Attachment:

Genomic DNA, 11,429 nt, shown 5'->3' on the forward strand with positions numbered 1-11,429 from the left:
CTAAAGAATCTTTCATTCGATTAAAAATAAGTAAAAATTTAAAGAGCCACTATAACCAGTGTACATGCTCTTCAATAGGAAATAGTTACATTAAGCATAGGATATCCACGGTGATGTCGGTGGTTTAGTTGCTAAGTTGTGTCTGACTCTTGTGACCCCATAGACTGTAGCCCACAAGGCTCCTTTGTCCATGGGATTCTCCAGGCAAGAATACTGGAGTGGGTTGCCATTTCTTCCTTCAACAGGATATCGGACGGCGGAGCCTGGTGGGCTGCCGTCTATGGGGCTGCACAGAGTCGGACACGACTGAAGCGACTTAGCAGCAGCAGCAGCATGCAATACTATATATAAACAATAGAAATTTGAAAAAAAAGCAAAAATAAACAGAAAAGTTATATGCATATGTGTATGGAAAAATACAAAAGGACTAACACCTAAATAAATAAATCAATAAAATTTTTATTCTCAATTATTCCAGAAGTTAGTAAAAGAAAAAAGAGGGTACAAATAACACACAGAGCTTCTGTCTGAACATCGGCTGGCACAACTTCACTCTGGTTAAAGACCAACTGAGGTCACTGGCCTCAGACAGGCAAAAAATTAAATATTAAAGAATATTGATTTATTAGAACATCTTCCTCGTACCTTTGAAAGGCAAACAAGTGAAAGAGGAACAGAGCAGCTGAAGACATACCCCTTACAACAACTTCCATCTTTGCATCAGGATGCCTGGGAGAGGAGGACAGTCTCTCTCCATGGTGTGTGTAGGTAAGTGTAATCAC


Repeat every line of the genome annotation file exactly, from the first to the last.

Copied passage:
Genomic DNA, 11,429 nt, shown 5'->3' on the forward strand with positions numbered 1-11,429 from the left:
CTAAAGAATCTTTCATTCGATTAAAAATAAGTAAAAATTTAAAGAGCCACTATAACCAGTGTACATGCTCTTCAATAGGAAATAGTTACATTAAGCATAGGATATCCACGGTGATGTCGGTGGTTTAGTTGCTAAGTTGTGTCTGACTCTTGTGACCCCATAGACTGTAGCCCACAAGGCTCCTTTGTCCATGGGATTCTCCAGGCAAGAATACTGGAGTGGGTTGCCATTTCTTCCTTCAACAGGATATCGGACGGCGGAGCCTGGTGGGCTGCCGTCTATGGGGCTGCACAGAGTCGGACACGACTGAAGCGACTTAGCAGCAGCAGCAGCATGCAATACTATATATAAACAATAGAAATTTGAAAAAAAAGCAAAAATAAACAGAAAAGTTATATGCATATGTGTATGGAAAAATACAAAAGGACTAACACCTAAATAAATAAATCAATAAAATTTTTATTCTCAATTATTCCAGAAGTTAGTAAAAGAAAAAAGAGGGTACAAATAACACACAGAGCTTCTGTCTGAACATCGGCTGGCACAACTTCACTCTGGTTAAAGACCAACTGAGGTCACTGGCCTCAGACAGGCAAAAAATTAAATATTAAAGAATATTGATTTATTAGAACATCTTCCTCGTACCTTTGAAAGGCAAACAAGTGAAAGAGGAACAGAGCAGCTGAAGACATACCCCTTACAACAACTTCCATCTTTGCATCAGGATGCCTGGGAGAGGAGGACAGTCTCTCTCCATGGTGTGTGTAGGTAAGTGTAATCAC